Where and when to see wildlife in Utah

Where and when to see wildlife in Utah

(Phil Tuttle, Utah Division of Wildlife Resources, File)

Estimated read time: 7-8 minutes

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SALT LAKE CITY — Utah has a thriving population of wild animals and a multitude of locations to see them in, but many people don’t know where to look or when to find different species of animals in their natural habitats.

Utah is not only a birder’s paradise, it's also home to moose, elk, coyotes, mountain lions, mountain goats, foxes, and much more. Learn more about where and when to see these different animals in the wild:


When: Spring and fall, according to Visit Utah. Utah’s bird population increases greatly during annual migrations.

Owl; KSL File Photo
Owl; KSL File Photo

Time of Day: There’s no bad time for bird watching, but early morning and late evening seem to be the best, according to birding resource The Backyard Chipper.

Where: A perk of living in Utah, which boasts more than 430 species of bird life, is that it’s possible to go birding just about anywhere, especially during migration seasons. That said, there are some locations that might give birders better luck than others:

For more great birding locations, take a look at Visit Utah’s aggregated list.


When: Late spring and early summer, when young bison are being born, and fall are the best time to see these beasts.

Time of Day: Bison are most active in the early morning and late afternoon, according to The Rove. During the warmest hours of the day, they can be found resting, chewing cud or wallowing in the dirt.



Moose; Becky Bohrer, AP Photo, File
Moose; Becky Bohrer, AP Photo, File

When: Moose are residents of Utah all year round, including during the cold winter months. That said, they are most active in spring, summer and fall.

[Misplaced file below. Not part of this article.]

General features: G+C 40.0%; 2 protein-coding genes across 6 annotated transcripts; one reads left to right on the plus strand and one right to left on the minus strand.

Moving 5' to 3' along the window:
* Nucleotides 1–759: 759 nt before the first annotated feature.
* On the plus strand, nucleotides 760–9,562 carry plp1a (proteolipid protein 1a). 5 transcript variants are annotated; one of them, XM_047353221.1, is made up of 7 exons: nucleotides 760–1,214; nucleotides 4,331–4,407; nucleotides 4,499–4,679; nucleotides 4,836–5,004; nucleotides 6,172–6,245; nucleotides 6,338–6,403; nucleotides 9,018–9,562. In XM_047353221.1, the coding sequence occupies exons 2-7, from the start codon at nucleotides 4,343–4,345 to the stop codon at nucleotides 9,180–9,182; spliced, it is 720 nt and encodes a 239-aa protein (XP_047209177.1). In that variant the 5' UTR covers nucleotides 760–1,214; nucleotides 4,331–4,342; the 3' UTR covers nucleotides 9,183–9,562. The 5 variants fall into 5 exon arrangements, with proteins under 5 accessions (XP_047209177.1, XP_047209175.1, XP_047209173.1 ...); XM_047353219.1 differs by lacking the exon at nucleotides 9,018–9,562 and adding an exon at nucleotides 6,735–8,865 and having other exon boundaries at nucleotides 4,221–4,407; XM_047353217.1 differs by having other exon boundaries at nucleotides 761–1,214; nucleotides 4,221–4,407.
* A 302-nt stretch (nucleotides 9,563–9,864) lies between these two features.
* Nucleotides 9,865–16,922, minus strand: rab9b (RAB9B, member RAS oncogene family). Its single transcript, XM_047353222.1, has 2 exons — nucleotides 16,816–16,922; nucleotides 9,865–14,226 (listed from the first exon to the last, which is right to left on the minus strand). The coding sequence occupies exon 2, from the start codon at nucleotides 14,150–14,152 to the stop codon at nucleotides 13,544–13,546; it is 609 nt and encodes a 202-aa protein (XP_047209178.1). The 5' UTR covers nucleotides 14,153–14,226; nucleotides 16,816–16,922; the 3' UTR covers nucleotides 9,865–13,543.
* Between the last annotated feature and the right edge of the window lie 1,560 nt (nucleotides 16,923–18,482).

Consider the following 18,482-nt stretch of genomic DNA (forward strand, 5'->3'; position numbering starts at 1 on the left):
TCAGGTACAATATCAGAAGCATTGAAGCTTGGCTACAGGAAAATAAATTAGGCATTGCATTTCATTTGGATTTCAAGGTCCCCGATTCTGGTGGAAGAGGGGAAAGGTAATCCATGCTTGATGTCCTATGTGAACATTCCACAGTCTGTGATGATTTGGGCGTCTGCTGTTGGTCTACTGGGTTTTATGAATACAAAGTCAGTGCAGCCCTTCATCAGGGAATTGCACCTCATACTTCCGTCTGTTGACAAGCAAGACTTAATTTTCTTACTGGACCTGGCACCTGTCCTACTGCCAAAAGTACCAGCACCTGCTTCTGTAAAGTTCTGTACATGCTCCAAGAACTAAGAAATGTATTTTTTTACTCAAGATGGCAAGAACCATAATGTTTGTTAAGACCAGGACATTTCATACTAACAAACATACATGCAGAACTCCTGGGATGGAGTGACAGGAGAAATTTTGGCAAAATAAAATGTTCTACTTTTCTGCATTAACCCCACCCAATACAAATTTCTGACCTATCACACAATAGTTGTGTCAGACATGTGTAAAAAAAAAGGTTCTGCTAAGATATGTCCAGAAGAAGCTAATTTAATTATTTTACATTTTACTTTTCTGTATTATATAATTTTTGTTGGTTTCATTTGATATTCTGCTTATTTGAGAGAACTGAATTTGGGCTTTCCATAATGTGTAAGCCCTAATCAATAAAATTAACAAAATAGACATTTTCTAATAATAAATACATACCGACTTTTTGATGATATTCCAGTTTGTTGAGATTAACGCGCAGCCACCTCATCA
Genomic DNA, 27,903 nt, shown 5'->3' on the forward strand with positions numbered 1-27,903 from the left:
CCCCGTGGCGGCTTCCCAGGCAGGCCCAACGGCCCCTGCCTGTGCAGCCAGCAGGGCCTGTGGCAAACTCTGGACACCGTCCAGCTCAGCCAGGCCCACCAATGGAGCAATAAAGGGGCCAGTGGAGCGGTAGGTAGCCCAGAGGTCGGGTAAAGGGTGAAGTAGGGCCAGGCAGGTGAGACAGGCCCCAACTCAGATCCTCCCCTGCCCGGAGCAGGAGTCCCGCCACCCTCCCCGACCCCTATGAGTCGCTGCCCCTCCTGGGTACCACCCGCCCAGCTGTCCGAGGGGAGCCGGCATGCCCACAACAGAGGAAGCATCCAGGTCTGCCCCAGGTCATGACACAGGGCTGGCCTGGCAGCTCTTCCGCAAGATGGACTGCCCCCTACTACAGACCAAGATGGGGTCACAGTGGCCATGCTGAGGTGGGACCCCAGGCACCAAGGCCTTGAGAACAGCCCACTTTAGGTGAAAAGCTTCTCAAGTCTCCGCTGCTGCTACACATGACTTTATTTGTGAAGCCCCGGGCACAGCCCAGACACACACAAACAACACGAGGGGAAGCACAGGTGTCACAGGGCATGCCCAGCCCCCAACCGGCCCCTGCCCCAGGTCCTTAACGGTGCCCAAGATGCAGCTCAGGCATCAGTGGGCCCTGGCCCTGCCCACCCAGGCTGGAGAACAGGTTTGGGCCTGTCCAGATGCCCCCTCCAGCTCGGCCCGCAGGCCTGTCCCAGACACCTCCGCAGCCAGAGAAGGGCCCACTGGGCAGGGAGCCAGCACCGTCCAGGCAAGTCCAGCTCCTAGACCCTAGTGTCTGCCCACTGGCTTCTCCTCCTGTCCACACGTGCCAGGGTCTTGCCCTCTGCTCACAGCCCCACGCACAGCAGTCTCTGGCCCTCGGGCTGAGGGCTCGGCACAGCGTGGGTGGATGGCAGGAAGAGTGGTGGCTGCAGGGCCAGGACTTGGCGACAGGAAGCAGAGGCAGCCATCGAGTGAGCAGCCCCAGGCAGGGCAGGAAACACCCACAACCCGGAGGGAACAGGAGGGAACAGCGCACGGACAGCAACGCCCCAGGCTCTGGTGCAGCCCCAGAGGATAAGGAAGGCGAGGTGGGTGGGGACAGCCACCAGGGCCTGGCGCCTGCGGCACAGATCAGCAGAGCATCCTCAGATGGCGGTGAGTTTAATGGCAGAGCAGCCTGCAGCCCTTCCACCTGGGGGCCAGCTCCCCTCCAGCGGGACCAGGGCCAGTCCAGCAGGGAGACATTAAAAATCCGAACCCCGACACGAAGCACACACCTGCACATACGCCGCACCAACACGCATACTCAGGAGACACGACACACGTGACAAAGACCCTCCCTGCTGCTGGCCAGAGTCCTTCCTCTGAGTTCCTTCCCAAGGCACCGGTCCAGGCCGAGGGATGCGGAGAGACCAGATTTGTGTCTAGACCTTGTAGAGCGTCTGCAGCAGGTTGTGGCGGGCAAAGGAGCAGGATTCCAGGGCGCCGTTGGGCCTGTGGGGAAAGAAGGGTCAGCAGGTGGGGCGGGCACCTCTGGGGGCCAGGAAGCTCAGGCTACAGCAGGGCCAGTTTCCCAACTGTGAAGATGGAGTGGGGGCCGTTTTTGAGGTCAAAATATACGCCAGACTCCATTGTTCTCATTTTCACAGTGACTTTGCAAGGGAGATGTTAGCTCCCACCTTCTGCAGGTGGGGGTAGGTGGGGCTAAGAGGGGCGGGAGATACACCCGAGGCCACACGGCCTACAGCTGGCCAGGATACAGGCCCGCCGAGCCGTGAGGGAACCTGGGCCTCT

Time of day: They are often seen at any time of day, but they are most commonly out and about in the mornings and evenings when temperatures are a bit cooler, according to the National Park Service.



When: Elk can be found in Utah year round, but they are located in different locations depending on the season, according to Wild Aware Utah. During hot summers, Elk often live between 6,000-10,000 feet in elevation. In the fall they migrate toward lower elevations and then spend winters in valley bottoms and on south-facing slopes

Time of Day: Elk are most active at dawn and dusk, according to Wild Aware Utah.


Mountain Goats

When: Mountain goats stay in Utah year-round but change between subalpine and alpine environments between winter and summer, according to the Utah Division of Wildlife Resources. They can be found as high as 13,000 feet in the summer and up to 12,000 feet in the winter. They will nearly always be found in mountains and around or on cliff faces.

Time of day: Mountain goats are varyingly active during both days and nights, according to Defenders of Wildlife.


Desert Bighorn Sheep

Desert Bighorn Sheep; Paul Tessier, Shutterstock
Desert Bighorn Sheep; Paul Tessier, Shutterstock

When: Bighorn sheep can be found all throughout the state in some of Utah’s most remote regions throughout the year, according to the Utah Division of Wildlife Resources.

Time of day: They are most active during the day all year-round. During the hottest months of the year, they are more active in the morning and late afternoon/evening when temperatures are a bit cooler, according to Where to See Wildlife.


Red Foxes

When: Red fox are active in Utah all year, although the best time to see them is in spring and summer when their babies have been born.

Time of day: They can be seen at any time of day, but are most often out at dawn and dusk, according to Wild Aware Utah.


Wildlife viewing ethics

When engaging in wildlife viewing, it’s important to respect the space of animals in their natural habitats. Give them their space and avoid disturbing any nests or dens. If parents are spooked away, their young will be left to fend for themselves.

Leave sick or orphaned animals alone. Oftentimes parents are hidden close by waiting for humans to leave, and the animal is better off left in nature where it can be taken care of by its parent.

Keep any pets under control and do not feed the wildlife.

Want to learn more about wildlife in Utah, or more about their habitats and when to go look for them? Look into one of these resources:

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Outdoors & RecUtah
Cara MacDonald enjoys both engaging in outdoor recreation and writing about it. Born and raised in Utah, Cara enjoys skiing, rock climbing, hiking and camping. She is passionate about both learning about and experiencing the outdoors, and helping others to learn about and explore nature. She primarily writes Outdoors articles centering around wildlife and nature, highlighting adventure opportunities, and sharing tips and tricks for outdoor recreation.


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